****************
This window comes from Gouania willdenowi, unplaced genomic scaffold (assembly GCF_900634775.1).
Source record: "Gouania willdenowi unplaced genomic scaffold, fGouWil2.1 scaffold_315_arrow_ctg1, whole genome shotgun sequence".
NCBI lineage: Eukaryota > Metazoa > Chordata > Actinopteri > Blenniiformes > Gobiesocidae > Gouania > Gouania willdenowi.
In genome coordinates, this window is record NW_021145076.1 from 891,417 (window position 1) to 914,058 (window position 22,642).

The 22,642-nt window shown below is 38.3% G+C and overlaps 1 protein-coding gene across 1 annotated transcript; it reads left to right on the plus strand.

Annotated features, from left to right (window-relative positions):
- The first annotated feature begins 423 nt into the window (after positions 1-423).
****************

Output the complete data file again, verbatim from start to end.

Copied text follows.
This window comes from Gouania willdenowi, unplaced genomic scaffold (assembly GCF_900634775.1).
Source record: "Gouania willdenowi unplaced genomic scaffold, fGouWil2.1 scaffold_315_arrow_ctg1, whole genome shotgun sequence".
NCBI lineage: Eukaryota > Metazoa > Chordata > Actinopteri > Blenniiformes > Gobiesocidae > Gouania > Gouania willdenowi.
In genome coordinates, this window is record NW_021145076.1 from 891,417 (window position 1) to 914,058 (window position 22,642).

The 22,642-nt window shown below is 38.3% G+C and overlaps 1 protein-coding gene across 1 annotated transcript; it reads left to right on the plus strand.

Annotated features, from left to right (window-relative positions):
- The first annotated feature begins 423 nt into the window (after positions 1-423).